Ever since the Tooele County Commission announced last October that it needed yet another tax increase to help pay for municipal services provided to unincorporated areas, continued budget talks have prompted varying degrees of incredulity.
The amazement and skepticism about the commissioners’ announcement wasn’t just because two months prior they had passed a $2.6 million tax increase — the first in 27 years — to help boost the county’s cash-strapped budget. What further deepened such feelings was this:
First, the commissioners’ proposed municipal services tax, included in the 2014 county budget, was “capped” at $1.5 million with little to no public say. Second, while setting the cap, the commissioners announced that an independent financial study would be done to determine how much the county actually spends to provide municipal services to areas like Rush Valley and Stansbury Park.
Data pulled from that study would then be used to set how much additional tax residents in unincorporated areas would have to pay for services such as law enforcement and roads. In an editorial last December, we questioned the logic of conducting the study after setting the cap. Shouldn’t the study be done first before asking a $150,000 homeowner to pay up to an additional $62 per year?
As promised by the commissioners, the financial study, conducted by Zions Bank Public Finance, has been completed as a draft. Perhaps surprisingly, initial results show the $1.5 million cap the commissioners set last December may not be enough. In fact, county officials underestimated the amount of money needed to provide municipal services in 2014 by nearly $600,000.
However, Zions Bank officials say that figure is expected to be lower because the study is a “work in progress.” Adjustments will be made as more information is obtained. A completed study is expected sometime next month before a truth in taxation hearing in June. The question now is, will there be enough adjustments to make the municipal services tax work as intended by the commissioners?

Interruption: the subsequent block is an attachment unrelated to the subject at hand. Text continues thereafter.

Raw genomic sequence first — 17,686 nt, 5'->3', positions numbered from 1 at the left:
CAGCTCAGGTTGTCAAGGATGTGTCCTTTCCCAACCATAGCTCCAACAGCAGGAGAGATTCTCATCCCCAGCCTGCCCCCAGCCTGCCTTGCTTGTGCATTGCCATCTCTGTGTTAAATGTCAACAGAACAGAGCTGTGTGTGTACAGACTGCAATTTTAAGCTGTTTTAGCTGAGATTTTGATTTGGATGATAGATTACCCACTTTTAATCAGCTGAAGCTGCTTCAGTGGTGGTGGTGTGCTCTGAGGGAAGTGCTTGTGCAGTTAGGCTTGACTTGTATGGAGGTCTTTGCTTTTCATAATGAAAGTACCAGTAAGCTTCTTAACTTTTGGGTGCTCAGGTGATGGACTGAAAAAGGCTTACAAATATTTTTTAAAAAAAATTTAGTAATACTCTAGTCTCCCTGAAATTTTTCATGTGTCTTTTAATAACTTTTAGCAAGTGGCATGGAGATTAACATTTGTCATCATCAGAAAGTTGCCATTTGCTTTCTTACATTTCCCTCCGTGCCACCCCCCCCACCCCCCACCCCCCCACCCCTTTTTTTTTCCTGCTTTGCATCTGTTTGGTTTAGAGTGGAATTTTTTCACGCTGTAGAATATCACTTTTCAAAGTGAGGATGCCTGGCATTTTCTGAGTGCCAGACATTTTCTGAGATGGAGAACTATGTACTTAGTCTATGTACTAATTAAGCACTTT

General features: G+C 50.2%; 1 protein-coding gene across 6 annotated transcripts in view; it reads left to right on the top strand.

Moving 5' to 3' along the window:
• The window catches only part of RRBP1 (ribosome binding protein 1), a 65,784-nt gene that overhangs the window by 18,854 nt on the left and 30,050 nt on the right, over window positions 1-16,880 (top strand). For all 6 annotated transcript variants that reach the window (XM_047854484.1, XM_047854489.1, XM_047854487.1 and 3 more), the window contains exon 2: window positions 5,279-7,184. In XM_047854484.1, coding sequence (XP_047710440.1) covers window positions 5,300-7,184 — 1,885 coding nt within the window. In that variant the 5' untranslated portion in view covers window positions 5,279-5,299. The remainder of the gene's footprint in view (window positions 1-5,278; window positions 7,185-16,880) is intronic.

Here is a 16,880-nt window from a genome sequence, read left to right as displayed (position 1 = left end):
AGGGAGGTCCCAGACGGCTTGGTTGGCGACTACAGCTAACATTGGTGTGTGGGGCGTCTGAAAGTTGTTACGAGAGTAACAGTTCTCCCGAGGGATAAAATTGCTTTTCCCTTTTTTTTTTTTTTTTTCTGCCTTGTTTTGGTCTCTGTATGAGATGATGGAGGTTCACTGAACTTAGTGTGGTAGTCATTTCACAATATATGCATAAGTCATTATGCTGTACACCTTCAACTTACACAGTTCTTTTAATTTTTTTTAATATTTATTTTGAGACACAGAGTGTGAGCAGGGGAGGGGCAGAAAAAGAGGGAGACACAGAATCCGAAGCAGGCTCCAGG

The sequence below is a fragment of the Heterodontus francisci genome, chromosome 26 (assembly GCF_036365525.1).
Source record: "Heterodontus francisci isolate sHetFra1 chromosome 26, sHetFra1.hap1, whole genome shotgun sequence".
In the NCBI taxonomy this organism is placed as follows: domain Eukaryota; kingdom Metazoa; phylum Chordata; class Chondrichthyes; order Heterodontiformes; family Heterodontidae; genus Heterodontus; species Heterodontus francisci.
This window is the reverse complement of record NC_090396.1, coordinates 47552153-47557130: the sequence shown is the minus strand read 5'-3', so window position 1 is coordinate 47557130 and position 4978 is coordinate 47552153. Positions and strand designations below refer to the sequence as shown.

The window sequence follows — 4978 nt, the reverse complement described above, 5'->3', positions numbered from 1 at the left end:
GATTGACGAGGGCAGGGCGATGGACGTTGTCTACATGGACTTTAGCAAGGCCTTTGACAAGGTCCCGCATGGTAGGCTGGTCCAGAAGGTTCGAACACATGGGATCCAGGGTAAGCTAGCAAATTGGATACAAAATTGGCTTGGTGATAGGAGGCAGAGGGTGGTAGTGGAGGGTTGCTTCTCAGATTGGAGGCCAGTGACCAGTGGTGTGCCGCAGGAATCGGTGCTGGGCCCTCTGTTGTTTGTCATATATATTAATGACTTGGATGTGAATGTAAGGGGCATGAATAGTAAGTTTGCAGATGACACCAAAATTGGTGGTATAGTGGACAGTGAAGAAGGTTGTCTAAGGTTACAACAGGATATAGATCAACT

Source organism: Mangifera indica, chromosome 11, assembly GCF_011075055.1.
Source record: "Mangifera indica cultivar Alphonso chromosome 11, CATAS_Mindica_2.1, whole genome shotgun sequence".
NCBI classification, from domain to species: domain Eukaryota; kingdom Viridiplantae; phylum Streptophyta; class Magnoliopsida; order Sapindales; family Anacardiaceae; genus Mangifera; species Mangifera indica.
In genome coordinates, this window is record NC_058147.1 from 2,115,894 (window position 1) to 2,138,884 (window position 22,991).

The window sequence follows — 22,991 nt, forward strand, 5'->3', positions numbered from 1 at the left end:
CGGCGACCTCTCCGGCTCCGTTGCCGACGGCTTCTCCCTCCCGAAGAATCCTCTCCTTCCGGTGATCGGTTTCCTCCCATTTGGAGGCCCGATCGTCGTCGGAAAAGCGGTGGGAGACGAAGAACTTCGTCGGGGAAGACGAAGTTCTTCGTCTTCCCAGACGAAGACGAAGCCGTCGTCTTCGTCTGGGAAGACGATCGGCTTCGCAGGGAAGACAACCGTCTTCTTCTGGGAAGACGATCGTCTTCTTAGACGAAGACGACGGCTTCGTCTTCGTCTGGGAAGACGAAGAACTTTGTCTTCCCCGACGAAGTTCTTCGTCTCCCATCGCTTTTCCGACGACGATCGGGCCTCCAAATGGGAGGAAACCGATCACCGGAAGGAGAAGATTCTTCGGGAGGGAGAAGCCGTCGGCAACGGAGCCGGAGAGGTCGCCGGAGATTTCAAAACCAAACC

At three recent town hall meetings on the draft study, comments made by Zions Bank officials may put that intention into doubt. If the commissioners adopt the full $1.5 million tax increase in June, the county will still have to find nearly $600,000 in revenue in 2015 to balance the municipal services budget. In addition, those officials say, more funds will be needed to keep pace with inflation and capital needs.
Furthermore, bank officials indicate that county government must prepare for new growth, which will create more expenses and the need for more staff over the next five years. Also, larger budgets will be needed to improve or maintain county roads.
Since the study’s draft completion, town hall meetings have been held in Rush Valley, Stockton and Deseret Peak Complex. Another is scheduled for this Wednesday night in Stansbury Park, and the last one will be in Lake Point on May 15.
So far, citizen attendance at the three meetings has been low. Due to the proposed municipal service tax’s significant short- and long-term impact on citizens who live in unincorporated areas, the small attendance is surprising. With two town hall meetings left on the calendar, and the financial study to be finalized after May 15, citizens are encouraged to attend, learn and make their concerns known.